The Razer Huntsman Mini and the Corsair K65 RGB MINI are wired mechanical gaming keyboards. The Razer has a compact (60%) form factor and is available with linear or clicky Razer optical switches. On the other hand, the Corsair is only available with linear optical switches. It also has a higher maximum polling rate of 8000Hz and a slightly larger 65% form factor, so it includes dedicated arrow keys and several navigation keys, which the Razer lacks.
The Corsair K65 PRO MINI and the SteelSeries Apex Pro Mini are wired mechanical gaming keyboards. The Corsair uses liner OPX optical switches and has a higher maximum polling rate of 8000Hz. It's also slightly larger, with a compact (65%) form factor that includes dedicated arrow keys and several navigation keys, which the SteelSeries lacks. On the other hand, the SteelSeries uses optical OmniPoint 2.0 switches, allowing you to customize individual keys' pre-travel distance.
The Corsair K65 PRO MINI has a Compact (65%) form factor. It has dedicated arrow keys and includes several keys from the navigation cluster, including a Page Up, Page Down, and Delete key.
Note: This keyboard is slightly larger than its predecessor, the Corsair K65 RGB MINI, which, despite its name, actually has a smaller Compact (60%) form factor.
This keyboard has impressive overall build quality. The bottom case is made of plastic, the faceplate is made of brushed aluminum, and the entire deck exhibits minimal flexing. The majority of the keycaps are made of doubleshot PBT plastic, except for the keycap with the Corsair logo in the top right corner and the alternate "Radiant Spacebar," both of which are made of thinner ABS plastic, which feels cheaper and less durable.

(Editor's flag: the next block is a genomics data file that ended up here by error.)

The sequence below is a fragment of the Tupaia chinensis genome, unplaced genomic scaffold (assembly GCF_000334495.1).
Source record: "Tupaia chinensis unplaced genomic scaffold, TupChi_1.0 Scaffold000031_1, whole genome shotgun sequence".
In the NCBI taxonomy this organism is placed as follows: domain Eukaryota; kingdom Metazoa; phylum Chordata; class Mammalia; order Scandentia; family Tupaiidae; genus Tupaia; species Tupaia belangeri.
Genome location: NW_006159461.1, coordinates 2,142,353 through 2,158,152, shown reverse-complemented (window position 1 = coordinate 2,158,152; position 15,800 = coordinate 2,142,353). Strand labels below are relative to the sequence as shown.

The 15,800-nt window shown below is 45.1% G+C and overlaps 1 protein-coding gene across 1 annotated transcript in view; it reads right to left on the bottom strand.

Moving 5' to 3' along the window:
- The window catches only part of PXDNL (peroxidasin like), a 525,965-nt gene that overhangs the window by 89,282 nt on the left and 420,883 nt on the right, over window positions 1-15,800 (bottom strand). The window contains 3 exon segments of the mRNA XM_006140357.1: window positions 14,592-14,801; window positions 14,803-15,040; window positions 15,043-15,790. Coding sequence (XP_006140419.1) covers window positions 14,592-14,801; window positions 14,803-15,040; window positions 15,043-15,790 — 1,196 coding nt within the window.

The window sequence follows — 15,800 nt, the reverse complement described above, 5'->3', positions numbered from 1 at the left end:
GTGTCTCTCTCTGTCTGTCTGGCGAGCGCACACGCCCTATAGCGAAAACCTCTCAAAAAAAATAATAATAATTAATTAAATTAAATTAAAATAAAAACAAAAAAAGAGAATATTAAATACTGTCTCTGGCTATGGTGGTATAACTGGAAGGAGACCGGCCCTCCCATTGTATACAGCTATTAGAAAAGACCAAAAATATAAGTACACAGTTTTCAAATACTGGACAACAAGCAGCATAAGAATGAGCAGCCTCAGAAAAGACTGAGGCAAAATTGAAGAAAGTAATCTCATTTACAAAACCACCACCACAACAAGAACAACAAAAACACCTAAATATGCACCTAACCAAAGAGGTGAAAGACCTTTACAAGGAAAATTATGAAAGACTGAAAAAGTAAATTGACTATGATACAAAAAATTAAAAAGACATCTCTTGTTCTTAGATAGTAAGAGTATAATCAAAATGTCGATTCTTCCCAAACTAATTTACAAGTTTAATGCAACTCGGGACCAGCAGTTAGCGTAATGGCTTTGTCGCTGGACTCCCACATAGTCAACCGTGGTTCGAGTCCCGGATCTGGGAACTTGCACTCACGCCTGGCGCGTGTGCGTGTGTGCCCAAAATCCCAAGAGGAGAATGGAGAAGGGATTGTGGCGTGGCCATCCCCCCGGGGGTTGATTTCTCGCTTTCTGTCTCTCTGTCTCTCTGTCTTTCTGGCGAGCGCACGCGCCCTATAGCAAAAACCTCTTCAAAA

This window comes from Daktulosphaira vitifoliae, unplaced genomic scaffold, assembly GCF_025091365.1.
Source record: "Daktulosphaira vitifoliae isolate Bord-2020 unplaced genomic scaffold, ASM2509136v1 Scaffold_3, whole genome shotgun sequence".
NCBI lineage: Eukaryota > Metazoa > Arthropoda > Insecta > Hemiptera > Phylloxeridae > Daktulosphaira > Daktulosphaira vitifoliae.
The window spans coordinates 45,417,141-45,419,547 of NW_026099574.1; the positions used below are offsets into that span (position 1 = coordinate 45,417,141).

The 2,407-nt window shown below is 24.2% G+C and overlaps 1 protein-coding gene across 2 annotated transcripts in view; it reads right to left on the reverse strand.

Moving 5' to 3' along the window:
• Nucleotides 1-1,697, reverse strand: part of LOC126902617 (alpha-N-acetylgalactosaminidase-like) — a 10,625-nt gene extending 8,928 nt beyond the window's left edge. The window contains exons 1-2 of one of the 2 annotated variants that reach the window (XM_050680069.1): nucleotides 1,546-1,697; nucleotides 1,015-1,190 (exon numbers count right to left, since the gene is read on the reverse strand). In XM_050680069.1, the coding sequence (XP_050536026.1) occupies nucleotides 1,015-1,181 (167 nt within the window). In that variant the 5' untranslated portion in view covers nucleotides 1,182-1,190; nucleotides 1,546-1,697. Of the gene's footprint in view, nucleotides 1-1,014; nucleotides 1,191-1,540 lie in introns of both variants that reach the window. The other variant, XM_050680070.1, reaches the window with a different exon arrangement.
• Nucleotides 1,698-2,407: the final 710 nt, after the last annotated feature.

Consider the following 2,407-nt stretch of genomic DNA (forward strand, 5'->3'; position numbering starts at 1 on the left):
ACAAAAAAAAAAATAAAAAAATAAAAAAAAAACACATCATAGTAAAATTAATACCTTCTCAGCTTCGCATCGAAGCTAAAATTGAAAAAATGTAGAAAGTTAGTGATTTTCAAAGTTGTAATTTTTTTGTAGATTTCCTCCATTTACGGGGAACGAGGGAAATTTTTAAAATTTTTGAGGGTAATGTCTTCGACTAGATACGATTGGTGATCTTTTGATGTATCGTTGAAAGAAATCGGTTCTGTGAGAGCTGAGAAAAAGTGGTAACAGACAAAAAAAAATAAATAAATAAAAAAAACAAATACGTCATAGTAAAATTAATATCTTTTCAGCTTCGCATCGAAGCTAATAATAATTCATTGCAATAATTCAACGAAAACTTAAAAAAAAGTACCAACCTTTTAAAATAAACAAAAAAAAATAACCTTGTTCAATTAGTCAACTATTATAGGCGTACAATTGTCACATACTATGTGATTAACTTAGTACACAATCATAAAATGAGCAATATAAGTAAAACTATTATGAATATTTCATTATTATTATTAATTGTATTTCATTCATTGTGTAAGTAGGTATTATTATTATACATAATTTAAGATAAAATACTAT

Four rubber strips on the underside of the keyboard do a fairly good job of keeping the keyboard in place while using it, and there are additional rubber pieces on the bottom of the plastic flip-out incline feet.
Additionally, there are two layers of sound-dampening foam inside the case, but the impact this has on the sound and feel of the keyboard is minimal compared to many other keyboards with added foam layers.
This keyboard provides acceptable ergonomics with a standard, high-profile design. There isn't an included wrist rest, but plastic flip-out incline feet on the back edge of the keyboard provide a single incline option.
The Corsair K65 PRO MINI provides impressive hardware customizability. It has plate-mounted stabilizers, and the switches have standard Cherry MX Style switch stems and standard-sized spacebar and right modifier keys. While technically, the PCB is hot-swappable, it's only compatible with CORSAIR OPX switches. Note that these switches lack traditional pinouts, so you can orient the switches South-facing for better compatibility with some aftermarket Cherry MX-Style keycaps.
In their stock configuration, the switches are oriented North-facing, which provides better clarity for the stock shine-through keycaps.
This keyboard has full RGB backlighting with individually backlit keys. You can customize the lighting directly on the keyboard using hotkey combinations or using the configuration software.
Note: The above images include the ABS 'Radiant Spacebar,' which is included in the box as an alternative spacebar with a shine-through pattern. The default PBT plastic spacebar, installed by default out of the box, does not have a shine-through pattern. You can see a comparison image of the stock PBT spacebar and the patterned 'Radiant Spacebar' here.
This keyboard provides great backlight clarity, and the keycap legends are easy to read in darker rooms. That said, some minor obstructions are visible, and the white-only lighting has a slight blueish tint.
This keyboard includes a detachable, braided USB-A to USB-C cable. It retains some kinks from its packaging.
This is a wired-only keyboard; you can't use it wirelessly.
This keyboard has no dedicated macro keys, but you can record macros to any key directly on the keyboard or using the configuration software.
This keyboard has various extra features, including caps and scroll lock indicators, a PlayStation compatibility mode, and 8 MB of onboard storage for saving macros and custom profile settings directly to the board.
This keyboard also supports a variety of secondary hotkey functions, many of which are labeled on the front of keys. You can find a full list of hotkey combinations in the user guide that you can see in digital form on Corsair's website here.